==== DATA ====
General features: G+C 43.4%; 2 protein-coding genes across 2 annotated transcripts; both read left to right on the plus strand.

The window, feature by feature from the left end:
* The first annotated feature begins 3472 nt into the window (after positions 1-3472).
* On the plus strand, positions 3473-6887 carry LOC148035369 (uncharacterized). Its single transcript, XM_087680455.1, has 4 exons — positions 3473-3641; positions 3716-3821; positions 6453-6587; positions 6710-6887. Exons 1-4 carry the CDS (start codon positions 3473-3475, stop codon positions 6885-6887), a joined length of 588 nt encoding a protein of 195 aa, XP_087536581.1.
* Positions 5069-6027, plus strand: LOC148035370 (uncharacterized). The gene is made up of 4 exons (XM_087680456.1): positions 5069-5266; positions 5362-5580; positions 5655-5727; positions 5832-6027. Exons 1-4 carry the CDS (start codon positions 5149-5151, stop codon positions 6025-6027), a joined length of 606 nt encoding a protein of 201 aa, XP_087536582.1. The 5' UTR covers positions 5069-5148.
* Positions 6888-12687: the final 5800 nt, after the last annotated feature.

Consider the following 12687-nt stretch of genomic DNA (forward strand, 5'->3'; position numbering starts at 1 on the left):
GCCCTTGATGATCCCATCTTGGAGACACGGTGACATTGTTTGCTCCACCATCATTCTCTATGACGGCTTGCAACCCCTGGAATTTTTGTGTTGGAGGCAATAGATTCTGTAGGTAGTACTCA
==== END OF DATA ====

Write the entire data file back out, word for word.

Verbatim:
General features: G+C 43.4%; 2 protein-coding genes across 2 annotated transcripts; both read left to right on the plus strand.

The window, feature by feature from the left end:
* The first annotated feature begins 3472 nt into the window (after positions 1-3472).
* On the plus strand, positions 3473-6887 carry LOC148035369 (uncharacterized). Its single transcript, XM_087680455.1, has 4 exons — positions 3473-3641; positions 3716-3821; positions 6453-6587; positions 6710-6887. Exons 1-4 carry the CDS (start codon positions 3473-3475, stop codon positions 6885-6887), a joined length of 588 nt encoding a protein of 195 aa, XP_087536581.1.
* Positions 5069-6027, plus strand: LOC148035370 (uncharacterized). The gene is made up of 4 exons (XM_087680456.1): positions 5069-5266; positions 5362-5580; positions 5655-5727; positions 5832-6027. Exons 1-4 carry the CDS (start codon positions 5149-5151, stop codon positions 6025-6027), a joined length of 606 nt encoding a protein of 201 aa, XP_087536582.1. The 5' UTR covers positions 5069-5148.
* Positions 6888-12687: the final 5800 nt, after the last annotated feature.

Consider the following 12687-nt stretch of genomic DNA (forward strand, 5'->3'; position numbering starts at 1 on the left):
GCCCTTGATGATCCCATCTTGGAGACACGGTGACATTGTTTGCTCCACCATCATTCTCTATGACGGCTTGCAACCCCTGGAATTTTTGTGTTGGAGGCAATAGATTCTGTAGGTAGTACTCA